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Aaron Edward's Story

Updated: Friday, August 2 2013, 10:21 PM EDT

A year ago, Aaron Edwards graduated from high school with high hopes for the future. Today Aaron is confined to a wheelchair, paralyzed from from chest down.


"They don't know for sure if I'll be able to walk again, but I know I will be, because you got to have faith," said Aaron. He admits his current condition is the result of a bad decision he made to get in the car with a drunk driver.


"I really don't remember the wreck or nothing at all."


The wreck was horrific. A speeding car packed with six teens, an open bottle of vodka found inside.


Said Aaron, "only thing I remember is waking up." That was after the car careened off the road and smashed into a tree. It would take rescuers over an hour to free all the youngsters from the wreckage.


Now, Aaron's funfilled days of hanging with friends and partying are a thing of the past. Lately his days are spent struggling with the basics. "It's kind of hard now to pick up my arm and get it held right where I can brush my teeth." Aaron spent weeks at CarePartners Health Services re-learning how to do simple things most people take for granted. He also had to learn how to operate his new motorized wheelchair down the narrow halls of the hospital.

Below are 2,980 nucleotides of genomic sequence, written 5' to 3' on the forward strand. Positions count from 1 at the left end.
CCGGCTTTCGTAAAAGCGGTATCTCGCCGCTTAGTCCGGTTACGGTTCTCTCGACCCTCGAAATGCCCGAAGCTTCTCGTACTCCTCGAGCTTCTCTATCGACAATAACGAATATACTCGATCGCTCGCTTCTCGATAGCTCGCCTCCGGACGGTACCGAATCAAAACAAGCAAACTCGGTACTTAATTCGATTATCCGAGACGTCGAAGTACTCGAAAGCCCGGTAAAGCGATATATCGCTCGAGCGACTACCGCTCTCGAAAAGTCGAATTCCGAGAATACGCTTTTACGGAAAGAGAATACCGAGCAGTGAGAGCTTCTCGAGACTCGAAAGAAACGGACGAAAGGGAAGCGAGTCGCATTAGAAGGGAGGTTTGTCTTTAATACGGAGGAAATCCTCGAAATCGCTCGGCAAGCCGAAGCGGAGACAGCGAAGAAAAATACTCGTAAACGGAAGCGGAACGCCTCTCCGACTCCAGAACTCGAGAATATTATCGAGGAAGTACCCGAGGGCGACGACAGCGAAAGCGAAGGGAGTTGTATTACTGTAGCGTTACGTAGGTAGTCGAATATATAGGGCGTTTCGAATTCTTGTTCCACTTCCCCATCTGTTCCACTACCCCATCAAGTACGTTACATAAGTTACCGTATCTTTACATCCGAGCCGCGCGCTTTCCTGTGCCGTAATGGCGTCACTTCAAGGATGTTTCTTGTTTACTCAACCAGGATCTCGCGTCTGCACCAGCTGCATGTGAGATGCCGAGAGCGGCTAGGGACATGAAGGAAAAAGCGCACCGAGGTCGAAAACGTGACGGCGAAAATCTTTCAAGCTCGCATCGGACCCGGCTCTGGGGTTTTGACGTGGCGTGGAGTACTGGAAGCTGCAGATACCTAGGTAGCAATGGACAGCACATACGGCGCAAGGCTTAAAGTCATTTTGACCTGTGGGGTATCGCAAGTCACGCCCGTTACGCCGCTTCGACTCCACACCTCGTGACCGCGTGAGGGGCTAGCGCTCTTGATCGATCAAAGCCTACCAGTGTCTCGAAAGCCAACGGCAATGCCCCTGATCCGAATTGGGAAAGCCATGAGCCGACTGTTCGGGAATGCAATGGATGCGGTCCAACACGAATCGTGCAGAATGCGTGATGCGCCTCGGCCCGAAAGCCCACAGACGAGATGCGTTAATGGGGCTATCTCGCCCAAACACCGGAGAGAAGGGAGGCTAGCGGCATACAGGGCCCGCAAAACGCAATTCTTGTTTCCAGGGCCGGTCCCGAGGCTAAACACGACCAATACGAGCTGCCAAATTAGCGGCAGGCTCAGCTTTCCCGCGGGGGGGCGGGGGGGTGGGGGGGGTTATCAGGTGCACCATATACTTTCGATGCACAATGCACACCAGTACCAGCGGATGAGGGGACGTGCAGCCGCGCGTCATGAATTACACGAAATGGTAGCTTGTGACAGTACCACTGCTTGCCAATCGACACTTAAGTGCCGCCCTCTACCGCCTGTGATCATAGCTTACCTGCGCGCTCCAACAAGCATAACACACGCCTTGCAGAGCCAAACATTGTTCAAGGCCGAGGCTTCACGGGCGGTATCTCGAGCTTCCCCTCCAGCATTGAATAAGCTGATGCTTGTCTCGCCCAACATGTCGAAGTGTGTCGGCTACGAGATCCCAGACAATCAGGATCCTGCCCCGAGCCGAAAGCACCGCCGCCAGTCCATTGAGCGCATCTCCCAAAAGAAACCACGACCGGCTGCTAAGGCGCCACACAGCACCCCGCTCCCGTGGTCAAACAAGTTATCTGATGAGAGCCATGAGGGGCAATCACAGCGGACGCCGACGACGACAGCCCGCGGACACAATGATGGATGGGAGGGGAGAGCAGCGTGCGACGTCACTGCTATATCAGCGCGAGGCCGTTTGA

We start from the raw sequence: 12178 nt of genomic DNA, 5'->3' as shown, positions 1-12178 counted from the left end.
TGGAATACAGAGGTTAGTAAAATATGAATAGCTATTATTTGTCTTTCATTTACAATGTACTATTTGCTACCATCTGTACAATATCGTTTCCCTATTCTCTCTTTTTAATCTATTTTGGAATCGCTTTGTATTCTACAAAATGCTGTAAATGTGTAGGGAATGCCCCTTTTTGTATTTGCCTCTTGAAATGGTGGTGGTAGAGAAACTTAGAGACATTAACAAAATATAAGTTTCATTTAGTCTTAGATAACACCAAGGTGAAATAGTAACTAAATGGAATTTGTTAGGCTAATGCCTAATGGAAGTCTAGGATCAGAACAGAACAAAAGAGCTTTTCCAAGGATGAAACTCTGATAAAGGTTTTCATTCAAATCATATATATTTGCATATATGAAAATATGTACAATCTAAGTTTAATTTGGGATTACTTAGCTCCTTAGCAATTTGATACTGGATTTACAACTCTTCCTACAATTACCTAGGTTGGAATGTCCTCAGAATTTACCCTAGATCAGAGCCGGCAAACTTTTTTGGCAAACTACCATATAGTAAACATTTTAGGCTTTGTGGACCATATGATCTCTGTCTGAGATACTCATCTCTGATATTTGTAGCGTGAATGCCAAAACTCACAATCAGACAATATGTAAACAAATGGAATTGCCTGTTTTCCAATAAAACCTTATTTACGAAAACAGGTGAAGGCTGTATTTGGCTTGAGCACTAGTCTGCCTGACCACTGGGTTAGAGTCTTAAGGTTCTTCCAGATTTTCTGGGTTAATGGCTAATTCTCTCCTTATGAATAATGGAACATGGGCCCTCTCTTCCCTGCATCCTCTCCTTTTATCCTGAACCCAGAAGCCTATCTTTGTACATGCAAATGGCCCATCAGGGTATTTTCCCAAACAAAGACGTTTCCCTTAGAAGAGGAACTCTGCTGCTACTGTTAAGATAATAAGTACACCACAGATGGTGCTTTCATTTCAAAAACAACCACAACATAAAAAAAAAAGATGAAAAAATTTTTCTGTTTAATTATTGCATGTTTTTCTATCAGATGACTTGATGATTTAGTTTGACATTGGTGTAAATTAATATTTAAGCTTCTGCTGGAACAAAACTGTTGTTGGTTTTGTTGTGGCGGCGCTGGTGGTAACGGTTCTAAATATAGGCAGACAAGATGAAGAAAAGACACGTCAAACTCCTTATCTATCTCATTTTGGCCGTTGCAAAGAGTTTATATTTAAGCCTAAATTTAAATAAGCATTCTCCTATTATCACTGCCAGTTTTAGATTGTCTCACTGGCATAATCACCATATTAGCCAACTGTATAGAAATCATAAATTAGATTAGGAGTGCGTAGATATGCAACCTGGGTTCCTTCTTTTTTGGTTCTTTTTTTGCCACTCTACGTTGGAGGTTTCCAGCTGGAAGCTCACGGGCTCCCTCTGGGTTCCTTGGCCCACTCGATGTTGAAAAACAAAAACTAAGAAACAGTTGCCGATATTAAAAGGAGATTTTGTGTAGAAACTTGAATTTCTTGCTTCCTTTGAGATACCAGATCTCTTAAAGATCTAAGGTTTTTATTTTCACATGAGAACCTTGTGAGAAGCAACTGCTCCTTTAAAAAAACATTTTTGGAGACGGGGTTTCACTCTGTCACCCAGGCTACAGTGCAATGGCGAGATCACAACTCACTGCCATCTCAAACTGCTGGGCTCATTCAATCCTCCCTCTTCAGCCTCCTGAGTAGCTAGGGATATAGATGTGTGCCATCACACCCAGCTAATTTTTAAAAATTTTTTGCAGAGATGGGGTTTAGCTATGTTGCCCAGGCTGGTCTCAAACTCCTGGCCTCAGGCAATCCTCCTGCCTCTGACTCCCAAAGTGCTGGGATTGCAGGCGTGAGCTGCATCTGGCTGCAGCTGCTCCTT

Aaron's next challenge is re-learning how to type so he can update his Facebook page. "In this case we're working more on his ability to physically access his environment," said rehab specialist Susan Gillison. He also must adjust to being totally dependent on someone else for everything.


Never far away, his dad Elvis is helping Aaron overcome these new challenges by attending to every detail. "We just take it day by day and as long as he makes a little progress we're happy, tickled," said Elvis.


His dad said the good news is Aaron's spinal cord isn't severed, it's pinched. That means there's a possibility he could one day walk again. Said Elvis, "it's a matter of prayer is what it is."


Back at home local church members volunteered to build a ramp for Aaron's wheelchair just in time for his release from CarePartners. "I told him don't worry about it, he's got a lot of other things to worry about. We will build it," said Tommy Hendley of Pleasant Garden Baptist Church.


As Aaron begins his long road to recovery he has a message for other teens who might also find themselves drinking and driving. "It's best to go ahead and do the right thing. Take their keys no matter how mad they get and call their parents and tell them where y'all are."


Two parents and a teen passenger in the car were charged with providing the liquor in this tragic case. The teen driver also faces DWI charges.


By: Mario Boone, mlboone@wlos.com


Follow on Twitter: @marioboone



 

Aaron Edward's Story


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